- The manslaughter of a person caused by the defendants subjective recklessness. created in 2000.
- Actus Reus- Prosectuion only need to prove that defendant caused the death- not necessary that the defendant owes the victim a duty of care.
- Mens rea- The defendant must have foreseen a risk of a serious injury or death occurring.
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- The prosecution only need to prove that the defendant caused the death of the victim and it is not necessary that the defendant owes the victim a duty of care
- Causation in Law and Causation in Fact
- R v Lidar- Arms through window and dragged under car and died from injuries- judge asked if he was reckless and not if he was negligent and therefore created a new manslaughter.
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- The mens rea of Subjective recklessness manslaughter is that the defendant must have foreseen a risk of serious injury or death occurring.
- This test is defined by the case of R v Cunningham.
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To prove GNM need to prove three elements;
- duty of care
- a breach which cases the death
- gross negligence
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Duty of care
- Duty of care; where a person owes a duty to another e.g. teacher to students, parent to child or doctor to patient - DPP v Adomako - 'the ordinary principles of the law of negligence apply to ascertain whether or not the defendant has been in breach of duty of care towards the victim who has died'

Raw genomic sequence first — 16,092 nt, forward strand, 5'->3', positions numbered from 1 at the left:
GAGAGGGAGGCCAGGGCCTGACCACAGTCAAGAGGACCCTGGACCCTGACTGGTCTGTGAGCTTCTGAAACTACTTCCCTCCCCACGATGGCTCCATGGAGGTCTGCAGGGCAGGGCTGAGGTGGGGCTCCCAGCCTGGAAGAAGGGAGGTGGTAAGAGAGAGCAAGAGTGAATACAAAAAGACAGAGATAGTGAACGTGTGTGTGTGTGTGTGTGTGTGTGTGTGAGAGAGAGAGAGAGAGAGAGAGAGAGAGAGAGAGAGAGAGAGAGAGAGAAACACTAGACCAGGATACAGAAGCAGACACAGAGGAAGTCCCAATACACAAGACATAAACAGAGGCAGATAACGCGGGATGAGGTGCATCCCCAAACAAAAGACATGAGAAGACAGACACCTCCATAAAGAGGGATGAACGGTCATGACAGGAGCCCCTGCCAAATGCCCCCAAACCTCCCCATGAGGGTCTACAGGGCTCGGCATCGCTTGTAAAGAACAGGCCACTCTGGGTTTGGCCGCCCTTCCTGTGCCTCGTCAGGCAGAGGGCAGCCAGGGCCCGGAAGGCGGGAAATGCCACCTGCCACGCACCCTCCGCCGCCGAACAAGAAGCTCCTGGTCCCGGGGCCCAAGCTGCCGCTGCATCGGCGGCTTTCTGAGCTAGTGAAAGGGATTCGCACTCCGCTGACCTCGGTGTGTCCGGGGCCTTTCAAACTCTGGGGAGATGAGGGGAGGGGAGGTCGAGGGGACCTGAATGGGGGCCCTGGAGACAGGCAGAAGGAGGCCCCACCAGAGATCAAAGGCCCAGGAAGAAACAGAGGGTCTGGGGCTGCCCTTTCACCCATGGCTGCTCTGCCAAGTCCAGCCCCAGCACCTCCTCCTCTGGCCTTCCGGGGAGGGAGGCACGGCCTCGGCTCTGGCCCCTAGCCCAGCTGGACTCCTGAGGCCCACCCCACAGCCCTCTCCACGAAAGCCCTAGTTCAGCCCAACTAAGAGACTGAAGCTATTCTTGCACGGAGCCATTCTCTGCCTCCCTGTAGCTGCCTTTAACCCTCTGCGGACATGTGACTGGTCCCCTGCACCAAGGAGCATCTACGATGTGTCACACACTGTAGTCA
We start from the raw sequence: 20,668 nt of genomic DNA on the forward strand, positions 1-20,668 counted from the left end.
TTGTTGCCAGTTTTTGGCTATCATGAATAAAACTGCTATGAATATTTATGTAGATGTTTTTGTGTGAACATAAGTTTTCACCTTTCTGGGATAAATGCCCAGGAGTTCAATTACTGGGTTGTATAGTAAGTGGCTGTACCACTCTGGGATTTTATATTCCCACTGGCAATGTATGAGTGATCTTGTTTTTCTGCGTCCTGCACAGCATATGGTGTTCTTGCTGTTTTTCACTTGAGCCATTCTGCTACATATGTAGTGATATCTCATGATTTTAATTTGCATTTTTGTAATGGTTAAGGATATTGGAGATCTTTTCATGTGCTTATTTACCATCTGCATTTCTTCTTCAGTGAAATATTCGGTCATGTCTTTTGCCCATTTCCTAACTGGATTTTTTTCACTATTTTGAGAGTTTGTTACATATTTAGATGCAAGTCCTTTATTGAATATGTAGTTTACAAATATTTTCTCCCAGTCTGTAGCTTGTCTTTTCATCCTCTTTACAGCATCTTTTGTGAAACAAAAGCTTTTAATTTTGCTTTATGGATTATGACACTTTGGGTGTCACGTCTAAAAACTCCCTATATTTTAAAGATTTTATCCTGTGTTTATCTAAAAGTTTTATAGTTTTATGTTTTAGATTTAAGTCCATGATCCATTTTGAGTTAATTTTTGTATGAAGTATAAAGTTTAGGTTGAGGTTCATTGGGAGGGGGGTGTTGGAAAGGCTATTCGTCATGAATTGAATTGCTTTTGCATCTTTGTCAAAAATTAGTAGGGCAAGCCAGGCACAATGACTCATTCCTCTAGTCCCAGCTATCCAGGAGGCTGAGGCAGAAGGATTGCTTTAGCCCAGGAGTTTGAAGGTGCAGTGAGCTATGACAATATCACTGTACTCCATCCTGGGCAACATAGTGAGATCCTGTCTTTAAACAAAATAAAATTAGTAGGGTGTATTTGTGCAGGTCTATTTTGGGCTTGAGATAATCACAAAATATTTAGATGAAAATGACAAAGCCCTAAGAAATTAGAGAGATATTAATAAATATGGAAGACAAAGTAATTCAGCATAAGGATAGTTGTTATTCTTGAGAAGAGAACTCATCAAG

- Donoghue v Stevenson- Establish duty of care- neighbouring principle - 'you must take reasonable care to avoid acts or omissions which you can reasonable foresee would be likely to injure your neighbour
- neighbour- closely and directly affected by your actions- close proximity
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Breach of Duty
- Breach must be proven to be committed of GNM- The breach of duty will be based on the standard of a reasonable person conducting the activity involved n the crime.
- R v Prentice- initially convictd of GNM- they were allowed to take into account he was a junior doctor
- R v Miller he owed a duty of care arising out of a dangerous situation- he breached his duty by leaving the mattress on fire and moving away
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- When gross negligence in proposed in court, it is up to the jury to decide and ask themselves if the defendant deserves to go to prison for the act that they have committed
- Adomako- Developed a Obiter (other things said) statements as to what could be grossly negligent
- indifference to an obvious risk
- actual foresight of a risk.
- an appretiation of a risk
- Inattention or failure to advert (texting while driving)
- Ilustrated by R v Holloway- Electrician- judge used objective test and not both- recklessness should include subjective (Cunningham) and objective (Caldwell)
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